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   Internet Draft                                           B. Nickless
   Document: draft-nickless-ipv4-mcast-unusable-       Argonne National
   02.txt                                                    Laboratory
   Expires: December 2003                                     June 2003


            IPv4 Multicast Unusable Group And Source Addresses


1. Status of this Memo

   This document is an Internet-Draft and is in full conformance with
   all provisions of Section 10 of RFC2026.

   Internet-Drafts are working documents of the Internet Engineering
   Task Force (IETF), its areas, and its working groups.  Note that
   other groups may also distribute working documents as Internet-
   Drafts.

   Internet-Drafts are draft documents valid for a maximum of six
   months and may be updated, replaced, or obsoleted by other documents
   at any time.  It is inappropriate to use Internet-Drafts as
   reference material or to cite them other than as "work in progress."

   The list of current Internet-Drafts can be accessed at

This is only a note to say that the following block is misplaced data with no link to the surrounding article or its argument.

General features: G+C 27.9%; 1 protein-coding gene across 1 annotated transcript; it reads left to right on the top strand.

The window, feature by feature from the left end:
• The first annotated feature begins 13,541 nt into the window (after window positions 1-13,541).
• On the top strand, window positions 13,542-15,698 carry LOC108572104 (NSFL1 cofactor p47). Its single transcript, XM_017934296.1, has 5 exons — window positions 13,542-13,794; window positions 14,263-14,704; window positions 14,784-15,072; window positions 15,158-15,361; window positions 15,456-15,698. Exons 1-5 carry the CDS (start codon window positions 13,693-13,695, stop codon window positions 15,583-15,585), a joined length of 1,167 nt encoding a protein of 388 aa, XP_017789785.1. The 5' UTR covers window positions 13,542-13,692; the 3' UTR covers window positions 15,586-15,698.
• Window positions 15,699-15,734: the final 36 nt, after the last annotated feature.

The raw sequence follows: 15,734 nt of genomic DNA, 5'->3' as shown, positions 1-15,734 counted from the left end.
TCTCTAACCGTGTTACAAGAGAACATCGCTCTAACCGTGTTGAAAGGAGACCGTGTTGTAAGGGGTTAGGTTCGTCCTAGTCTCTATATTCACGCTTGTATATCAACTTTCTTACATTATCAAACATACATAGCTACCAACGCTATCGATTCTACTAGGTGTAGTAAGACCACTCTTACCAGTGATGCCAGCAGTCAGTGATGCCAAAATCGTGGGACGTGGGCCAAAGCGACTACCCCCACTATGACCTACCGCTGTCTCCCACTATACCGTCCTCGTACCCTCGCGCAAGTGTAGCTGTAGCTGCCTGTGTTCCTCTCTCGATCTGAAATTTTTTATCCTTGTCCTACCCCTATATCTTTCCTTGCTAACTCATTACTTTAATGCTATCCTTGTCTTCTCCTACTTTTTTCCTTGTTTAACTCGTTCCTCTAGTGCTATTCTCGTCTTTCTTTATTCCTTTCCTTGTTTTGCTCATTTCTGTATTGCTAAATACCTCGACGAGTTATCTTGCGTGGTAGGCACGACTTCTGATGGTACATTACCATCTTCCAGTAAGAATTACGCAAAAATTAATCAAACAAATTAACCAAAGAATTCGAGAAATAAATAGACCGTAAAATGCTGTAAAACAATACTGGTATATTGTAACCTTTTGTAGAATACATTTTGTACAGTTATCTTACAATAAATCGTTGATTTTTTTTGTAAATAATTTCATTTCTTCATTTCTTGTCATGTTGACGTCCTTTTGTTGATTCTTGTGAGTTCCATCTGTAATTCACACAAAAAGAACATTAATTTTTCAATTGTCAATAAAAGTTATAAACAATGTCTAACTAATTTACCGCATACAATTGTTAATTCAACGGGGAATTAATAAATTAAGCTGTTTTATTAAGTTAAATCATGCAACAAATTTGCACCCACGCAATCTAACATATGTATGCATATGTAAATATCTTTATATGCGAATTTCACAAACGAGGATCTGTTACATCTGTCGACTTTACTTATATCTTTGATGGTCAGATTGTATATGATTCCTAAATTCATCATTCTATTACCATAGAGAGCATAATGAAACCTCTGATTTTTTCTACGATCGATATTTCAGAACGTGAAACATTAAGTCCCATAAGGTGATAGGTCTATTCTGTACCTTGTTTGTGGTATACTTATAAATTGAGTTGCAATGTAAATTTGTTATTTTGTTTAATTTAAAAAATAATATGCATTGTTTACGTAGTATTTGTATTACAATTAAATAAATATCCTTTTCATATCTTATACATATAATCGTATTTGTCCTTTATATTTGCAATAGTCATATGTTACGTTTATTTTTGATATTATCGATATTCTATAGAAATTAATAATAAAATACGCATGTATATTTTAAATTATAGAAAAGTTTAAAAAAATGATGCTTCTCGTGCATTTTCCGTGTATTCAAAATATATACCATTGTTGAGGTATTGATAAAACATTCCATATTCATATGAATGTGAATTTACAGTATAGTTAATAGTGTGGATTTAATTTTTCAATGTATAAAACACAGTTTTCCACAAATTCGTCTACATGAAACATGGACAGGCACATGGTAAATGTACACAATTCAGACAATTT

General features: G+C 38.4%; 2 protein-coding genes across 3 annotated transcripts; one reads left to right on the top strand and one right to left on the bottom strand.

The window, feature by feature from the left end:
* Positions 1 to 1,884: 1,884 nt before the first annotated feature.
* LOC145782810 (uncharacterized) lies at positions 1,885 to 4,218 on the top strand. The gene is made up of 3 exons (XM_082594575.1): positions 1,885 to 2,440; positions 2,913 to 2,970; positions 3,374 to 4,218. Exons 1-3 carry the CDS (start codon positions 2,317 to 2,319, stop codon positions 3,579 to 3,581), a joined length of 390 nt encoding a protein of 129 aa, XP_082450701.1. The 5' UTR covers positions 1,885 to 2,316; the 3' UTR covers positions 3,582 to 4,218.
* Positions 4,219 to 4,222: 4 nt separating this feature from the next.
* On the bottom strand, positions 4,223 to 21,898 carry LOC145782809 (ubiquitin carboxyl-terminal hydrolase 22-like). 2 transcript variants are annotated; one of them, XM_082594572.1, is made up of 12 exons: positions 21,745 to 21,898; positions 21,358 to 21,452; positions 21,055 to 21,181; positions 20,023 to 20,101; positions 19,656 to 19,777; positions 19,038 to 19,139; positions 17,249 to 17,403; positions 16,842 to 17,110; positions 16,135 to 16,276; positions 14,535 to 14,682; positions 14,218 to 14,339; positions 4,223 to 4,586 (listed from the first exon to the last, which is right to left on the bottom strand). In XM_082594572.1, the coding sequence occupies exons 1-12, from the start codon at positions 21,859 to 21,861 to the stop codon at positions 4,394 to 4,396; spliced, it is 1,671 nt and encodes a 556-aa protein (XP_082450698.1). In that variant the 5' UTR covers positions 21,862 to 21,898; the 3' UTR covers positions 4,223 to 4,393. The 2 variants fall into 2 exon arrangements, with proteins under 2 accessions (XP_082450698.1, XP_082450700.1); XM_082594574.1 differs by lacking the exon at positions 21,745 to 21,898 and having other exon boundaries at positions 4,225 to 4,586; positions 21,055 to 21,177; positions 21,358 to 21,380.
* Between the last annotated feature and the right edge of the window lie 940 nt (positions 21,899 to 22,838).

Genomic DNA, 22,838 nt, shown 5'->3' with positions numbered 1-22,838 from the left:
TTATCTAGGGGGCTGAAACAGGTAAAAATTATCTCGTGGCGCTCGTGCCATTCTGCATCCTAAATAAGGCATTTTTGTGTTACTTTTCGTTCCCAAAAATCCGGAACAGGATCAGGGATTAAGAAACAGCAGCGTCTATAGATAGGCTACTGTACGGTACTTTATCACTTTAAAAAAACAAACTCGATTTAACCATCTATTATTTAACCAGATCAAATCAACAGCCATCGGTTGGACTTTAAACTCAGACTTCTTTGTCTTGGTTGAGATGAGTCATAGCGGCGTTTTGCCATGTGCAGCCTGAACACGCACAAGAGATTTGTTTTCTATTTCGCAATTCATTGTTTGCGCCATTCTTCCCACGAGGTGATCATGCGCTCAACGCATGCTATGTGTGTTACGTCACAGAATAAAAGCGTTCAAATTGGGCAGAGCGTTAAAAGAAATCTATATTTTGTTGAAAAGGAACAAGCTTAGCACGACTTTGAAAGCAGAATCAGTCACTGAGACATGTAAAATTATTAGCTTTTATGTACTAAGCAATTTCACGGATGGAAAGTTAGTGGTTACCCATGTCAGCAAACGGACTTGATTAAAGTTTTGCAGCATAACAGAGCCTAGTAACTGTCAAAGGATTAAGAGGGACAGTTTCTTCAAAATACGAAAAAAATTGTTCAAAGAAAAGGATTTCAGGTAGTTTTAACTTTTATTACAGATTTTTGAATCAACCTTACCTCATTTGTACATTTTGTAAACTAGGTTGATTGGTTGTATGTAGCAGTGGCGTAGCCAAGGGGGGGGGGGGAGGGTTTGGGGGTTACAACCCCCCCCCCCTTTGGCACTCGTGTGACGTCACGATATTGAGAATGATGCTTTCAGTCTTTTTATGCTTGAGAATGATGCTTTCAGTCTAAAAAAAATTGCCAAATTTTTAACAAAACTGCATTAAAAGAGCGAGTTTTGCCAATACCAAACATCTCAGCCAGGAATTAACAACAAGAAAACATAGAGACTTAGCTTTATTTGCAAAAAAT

http://www.ietf.org/ietf/1id-abstracts.txt

   The list of Internet-Draft Shadow Directories can be accessed at
        http://www.ietf.org/shadow.html.


2. Abstract

   Some IPv4 multicast datagrams should not be routed, either within an
   administrative domain or between administrative domains.  A list of
   those restrictions is supplied here.  These restrictions SHOULD be
   respected by IPv4 multicast applications, and included in network
   device access control lists.


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3. Table of Contents

   1. Status of this Memo.............................................1
   2. Abstract........................................................1
   4. Conventions used in this document...............................2
   5. Background......................................................2
   6. Specific (Source,Group) Restrictions............................2
   7. Unusable Locally................................................4
   8. Unusable Inter-domain...........................................4
   9. No Flooding of Knowledge of Active Sources......................5
   9. Security Considerations.........................................6
   10. Acknowledgements...............................................6
   11. References.....................................................6
   12. Author's Address...............................................7


4. Conventions used in this document

   The key words "MUST", "MUST NOT", "REQUIRED", "SHALL", "SHALL NOT",
   "SHOULD", "SHOULD NOT", "RECOMMENDED", "MAY", and "OPTIONAL" in this
   document are to be interpreted as described in RFC-2119 [RFC2119].


5. Background

   IPv4 multicast [MCAST] is an internetwork service that allows IPv4
   datagrams sent from a source to be delivered to one or more